To email, remove the double zeroes after @
  #8  
Old September 14th 07, 11:02 PM posted to alt.home.repair
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Posts: 497
Default Dusty road

On Sep 14, 2:42 pm, willshak wrote:

Why would the paved roads invite speeders, unless it is a shortcut that
no one uses now because it's not paved.


I live on a paved road that doesn't really go anywhere except to a few
homes. It's no shortcut to anywhere, but amazingly we still have
idiots speeding down our road. Some wide but shallow speedbumps
probably would cure that, as long as they are just past MY driveway,
of course.

Otherwise I hate speedbumps.

  #9  
Old September 14th 07, 11:43 PM posted to alt.home.repair
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Posts: 7
Default Dusty road

willshak wrote:
on 9/14/2007 11:29 AM John Reber said the following:
Our community has approximately 3.2 miles of dirt roads which over
the years, maintenance has consisted of purchasing old road milling's
and spreading them over the road and rolling them in with a big
roller. Now there is a movement afoot to have the roads paved, which
I'm mostly against. In my view it will cause more speeding through
the community and will be hot to walk on or along in the summer.


Both arguments are weak.
Are these private roads or public roads?
Are these roads within a community that has limited access?
Who is paying for the maintenance and paving of the roads, the highway
department or the residents of the community?
Why would the paved roads invite speeders, unless it is a shortcut that
no one uses now because it's not paved.
Unless your community walks on the road barefoot, the temp of the road
will not matter. I have a lot of people taking their morning runs along
the roads in my community. But they wear running shoes.


It's a private community with limited access maintained by the
residents. I'm not concerned about outsiders speeding through the
community, it's the kids that can't now because the road is too bumpy. I
walk down to the beach barefoot all the time as do others. I walk my
dogs on these roads and they don't wear shoes either.




A legitimate complaint I see from those who want it paved, is the
amount of dust generated by traffic on these roads. I'm looking for
alternative solutions that would alleviate the dust problem, but not
involve paving over the roads.

thanks in advance


1. Oil
2. Calcium chloride spread on the roadway. Requires 2 or 3 treatments a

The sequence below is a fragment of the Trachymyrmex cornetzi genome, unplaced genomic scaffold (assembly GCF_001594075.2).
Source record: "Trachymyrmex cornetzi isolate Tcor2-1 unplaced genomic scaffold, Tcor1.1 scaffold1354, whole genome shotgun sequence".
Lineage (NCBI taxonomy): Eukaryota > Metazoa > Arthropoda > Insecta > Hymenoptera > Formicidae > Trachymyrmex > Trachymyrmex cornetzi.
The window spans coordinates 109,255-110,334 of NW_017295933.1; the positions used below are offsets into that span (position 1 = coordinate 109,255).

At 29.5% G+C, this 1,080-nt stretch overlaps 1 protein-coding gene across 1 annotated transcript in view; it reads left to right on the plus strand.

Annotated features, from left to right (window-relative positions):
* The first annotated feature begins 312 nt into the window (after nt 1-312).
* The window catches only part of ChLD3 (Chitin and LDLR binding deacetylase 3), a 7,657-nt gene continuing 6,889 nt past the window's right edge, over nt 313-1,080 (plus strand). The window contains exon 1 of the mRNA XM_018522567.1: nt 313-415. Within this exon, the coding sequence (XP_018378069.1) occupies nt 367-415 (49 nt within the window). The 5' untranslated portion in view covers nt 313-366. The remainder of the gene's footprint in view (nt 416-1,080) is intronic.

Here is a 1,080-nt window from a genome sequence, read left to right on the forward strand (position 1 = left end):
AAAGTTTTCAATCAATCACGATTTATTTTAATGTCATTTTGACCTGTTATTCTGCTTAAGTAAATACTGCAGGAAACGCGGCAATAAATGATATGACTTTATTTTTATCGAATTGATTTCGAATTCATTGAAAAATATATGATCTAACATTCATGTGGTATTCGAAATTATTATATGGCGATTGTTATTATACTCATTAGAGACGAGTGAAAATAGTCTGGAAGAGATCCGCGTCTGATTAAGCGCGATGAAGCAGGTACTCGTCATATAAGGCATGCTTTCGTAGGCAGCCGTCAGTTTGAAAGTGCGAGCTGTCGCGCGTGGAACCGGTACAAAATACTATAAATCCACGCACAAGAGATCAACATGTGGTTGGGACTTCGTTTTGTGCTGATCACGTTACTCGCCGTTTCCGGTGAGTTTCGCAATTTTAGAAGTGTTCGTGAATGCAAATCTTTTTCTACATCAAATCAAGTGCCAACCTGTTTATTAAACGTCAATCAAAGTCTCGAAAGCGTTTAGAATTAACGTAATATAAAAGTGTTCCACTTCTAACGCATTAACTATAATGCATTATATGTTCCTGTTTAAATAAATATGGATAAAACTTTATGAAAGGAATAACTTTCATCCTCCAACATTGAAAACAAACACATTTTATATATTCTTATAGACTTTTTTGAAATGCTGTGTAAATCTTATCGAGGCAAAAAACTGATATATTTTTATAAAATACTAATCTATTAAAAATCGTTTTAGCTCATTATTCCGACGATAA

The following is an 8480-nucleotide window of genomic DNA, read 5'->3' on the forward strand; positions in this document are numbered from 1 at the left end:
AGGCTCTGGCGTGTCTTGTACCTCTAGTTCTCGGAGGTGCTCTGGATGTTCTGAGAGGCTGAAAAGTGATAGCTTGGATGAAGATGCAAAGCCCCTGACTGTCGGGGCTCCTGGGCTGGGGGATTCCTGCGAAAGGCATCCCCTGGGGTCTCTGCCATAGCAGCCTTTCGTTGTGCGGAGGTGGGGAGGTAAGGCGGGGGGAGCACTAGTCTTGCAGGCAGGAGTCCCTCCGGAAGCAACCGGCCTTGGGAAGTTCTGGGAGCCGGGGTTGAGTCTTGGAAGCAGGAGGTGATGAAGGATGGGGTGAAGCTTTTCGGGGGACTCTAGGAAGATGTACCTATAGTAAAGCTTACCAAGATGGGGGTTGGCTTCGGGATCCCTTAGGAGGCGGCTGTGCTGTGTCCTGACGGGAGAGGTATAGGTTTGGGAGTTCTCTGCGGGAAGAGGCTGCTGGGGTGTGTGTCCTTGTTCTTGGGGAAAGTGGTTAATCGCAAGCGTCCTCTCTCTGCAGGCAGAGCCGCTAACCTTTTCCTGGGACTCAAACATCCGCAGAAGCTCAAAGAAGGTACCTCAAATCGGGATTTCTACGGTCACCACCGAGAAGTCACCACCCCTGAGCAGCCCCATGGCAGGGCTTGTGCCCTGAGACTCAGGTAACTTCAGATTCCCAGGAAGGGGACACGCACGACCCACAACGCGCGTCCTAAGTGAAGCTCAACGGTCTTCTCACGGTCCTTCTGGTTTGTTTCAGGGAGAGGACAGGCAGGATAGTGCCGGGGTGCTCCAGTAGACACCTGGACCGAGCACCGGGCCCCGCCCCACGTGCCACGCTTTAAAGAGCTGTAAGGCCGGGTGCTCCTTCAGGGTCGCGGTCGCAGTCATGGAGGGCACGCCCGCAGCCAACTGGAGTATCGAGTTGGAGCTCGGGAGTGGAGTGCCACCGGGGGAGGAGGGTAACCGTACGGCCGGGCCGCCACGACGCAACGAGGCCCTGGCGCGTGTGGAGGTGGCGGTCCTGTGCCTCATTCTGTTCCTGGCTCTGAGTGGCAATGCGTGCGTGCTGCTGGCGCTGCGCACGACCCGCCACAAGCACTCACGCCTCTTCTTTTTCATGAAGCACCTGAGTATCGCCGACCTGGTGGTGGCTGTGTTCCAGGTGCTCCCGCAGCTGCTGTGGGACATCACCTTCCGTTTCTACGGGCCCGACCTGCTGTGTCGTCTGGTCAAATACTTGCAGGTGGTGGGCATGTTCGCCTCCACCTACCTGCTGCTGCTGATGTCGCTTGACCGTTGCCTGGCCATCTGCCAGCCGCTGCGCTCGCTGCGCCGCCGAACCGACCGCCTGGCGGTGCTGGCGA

year.


Oil's already been rejected. Calcium chloride sounds interesting.

--
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  #10  
Old September 14th 07, 11:55 PM posted to alt.home.repair
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Posts: 3,491
Default Dusty road

on 9/14/2007 6:43 PM John Reber said the following:
willshak wrote:
on 9/14/2007 11:29 AM John Reber said the following:
Our community has approximately 3.2 miles of dirt roads which
over the years, maintenance has consisted of purchasing old road
milling's and spreading them over the road and rolling them in with
a big roller. Now there is a movement afoot to have the roads
paved, which I'm mostly against. In my view it will cause more
speeding through the community and will be hot to walk on or along
in the summer.


Both arguments are weak.
Are these private roads or public roads?
Are these roads within a community that has limited access?
Who is paying for the maintenance and paving of the roads, the
highway department or the residents of the community?
Why would the paved roads invite speeders, unless it is a shortcut
that no one uses now because it's not paved.
Unless your community walks on the road barefoot, the temp of the
road will not matter. I have a lot of people taking their morning
runs along the roads in my community. But they wear running shoes.


It's a private community with limited access maintained by the
residents. I'm not concerned about outsiders speeding through the
community, it's the kids that can't now because the road is too bumpy.


Speed bumps.
I walk down to the beach barefoot all the time as do others. I walk
my dogs on these roads and they don't wear shoes either.


I never saw a dog complain about a hot road. Besides, they should be
walking off the side of the road in case they have to do their business.
Dog trainers teach dog owners how to have their dogs 'heel' on the left
side. When you are walking on a roadway, you should be facing traffic,
therefore your dog would be on your left, near, or beyond the edge of
the roadway (does not apply in the UK, Japan, or other countries where
they drive on the 'wrong' side). :-)





A legitimate complaint I see from those who want it paved, is
the amount of dust generated by traffic on these roads. I'm looking
for alternative solutions that would alleviate the dust problem, but
not involve paving over the roads.

thanks in advance


1. Oil
2. Calcium chloride spread on the roadway. Requires 2 or 3 treatments
a year.


Oil's already been rejected. Calcium chloride sounds interesting.



--

Bill
In Hamptonburgh, NY
To email, remove the double zeroes after @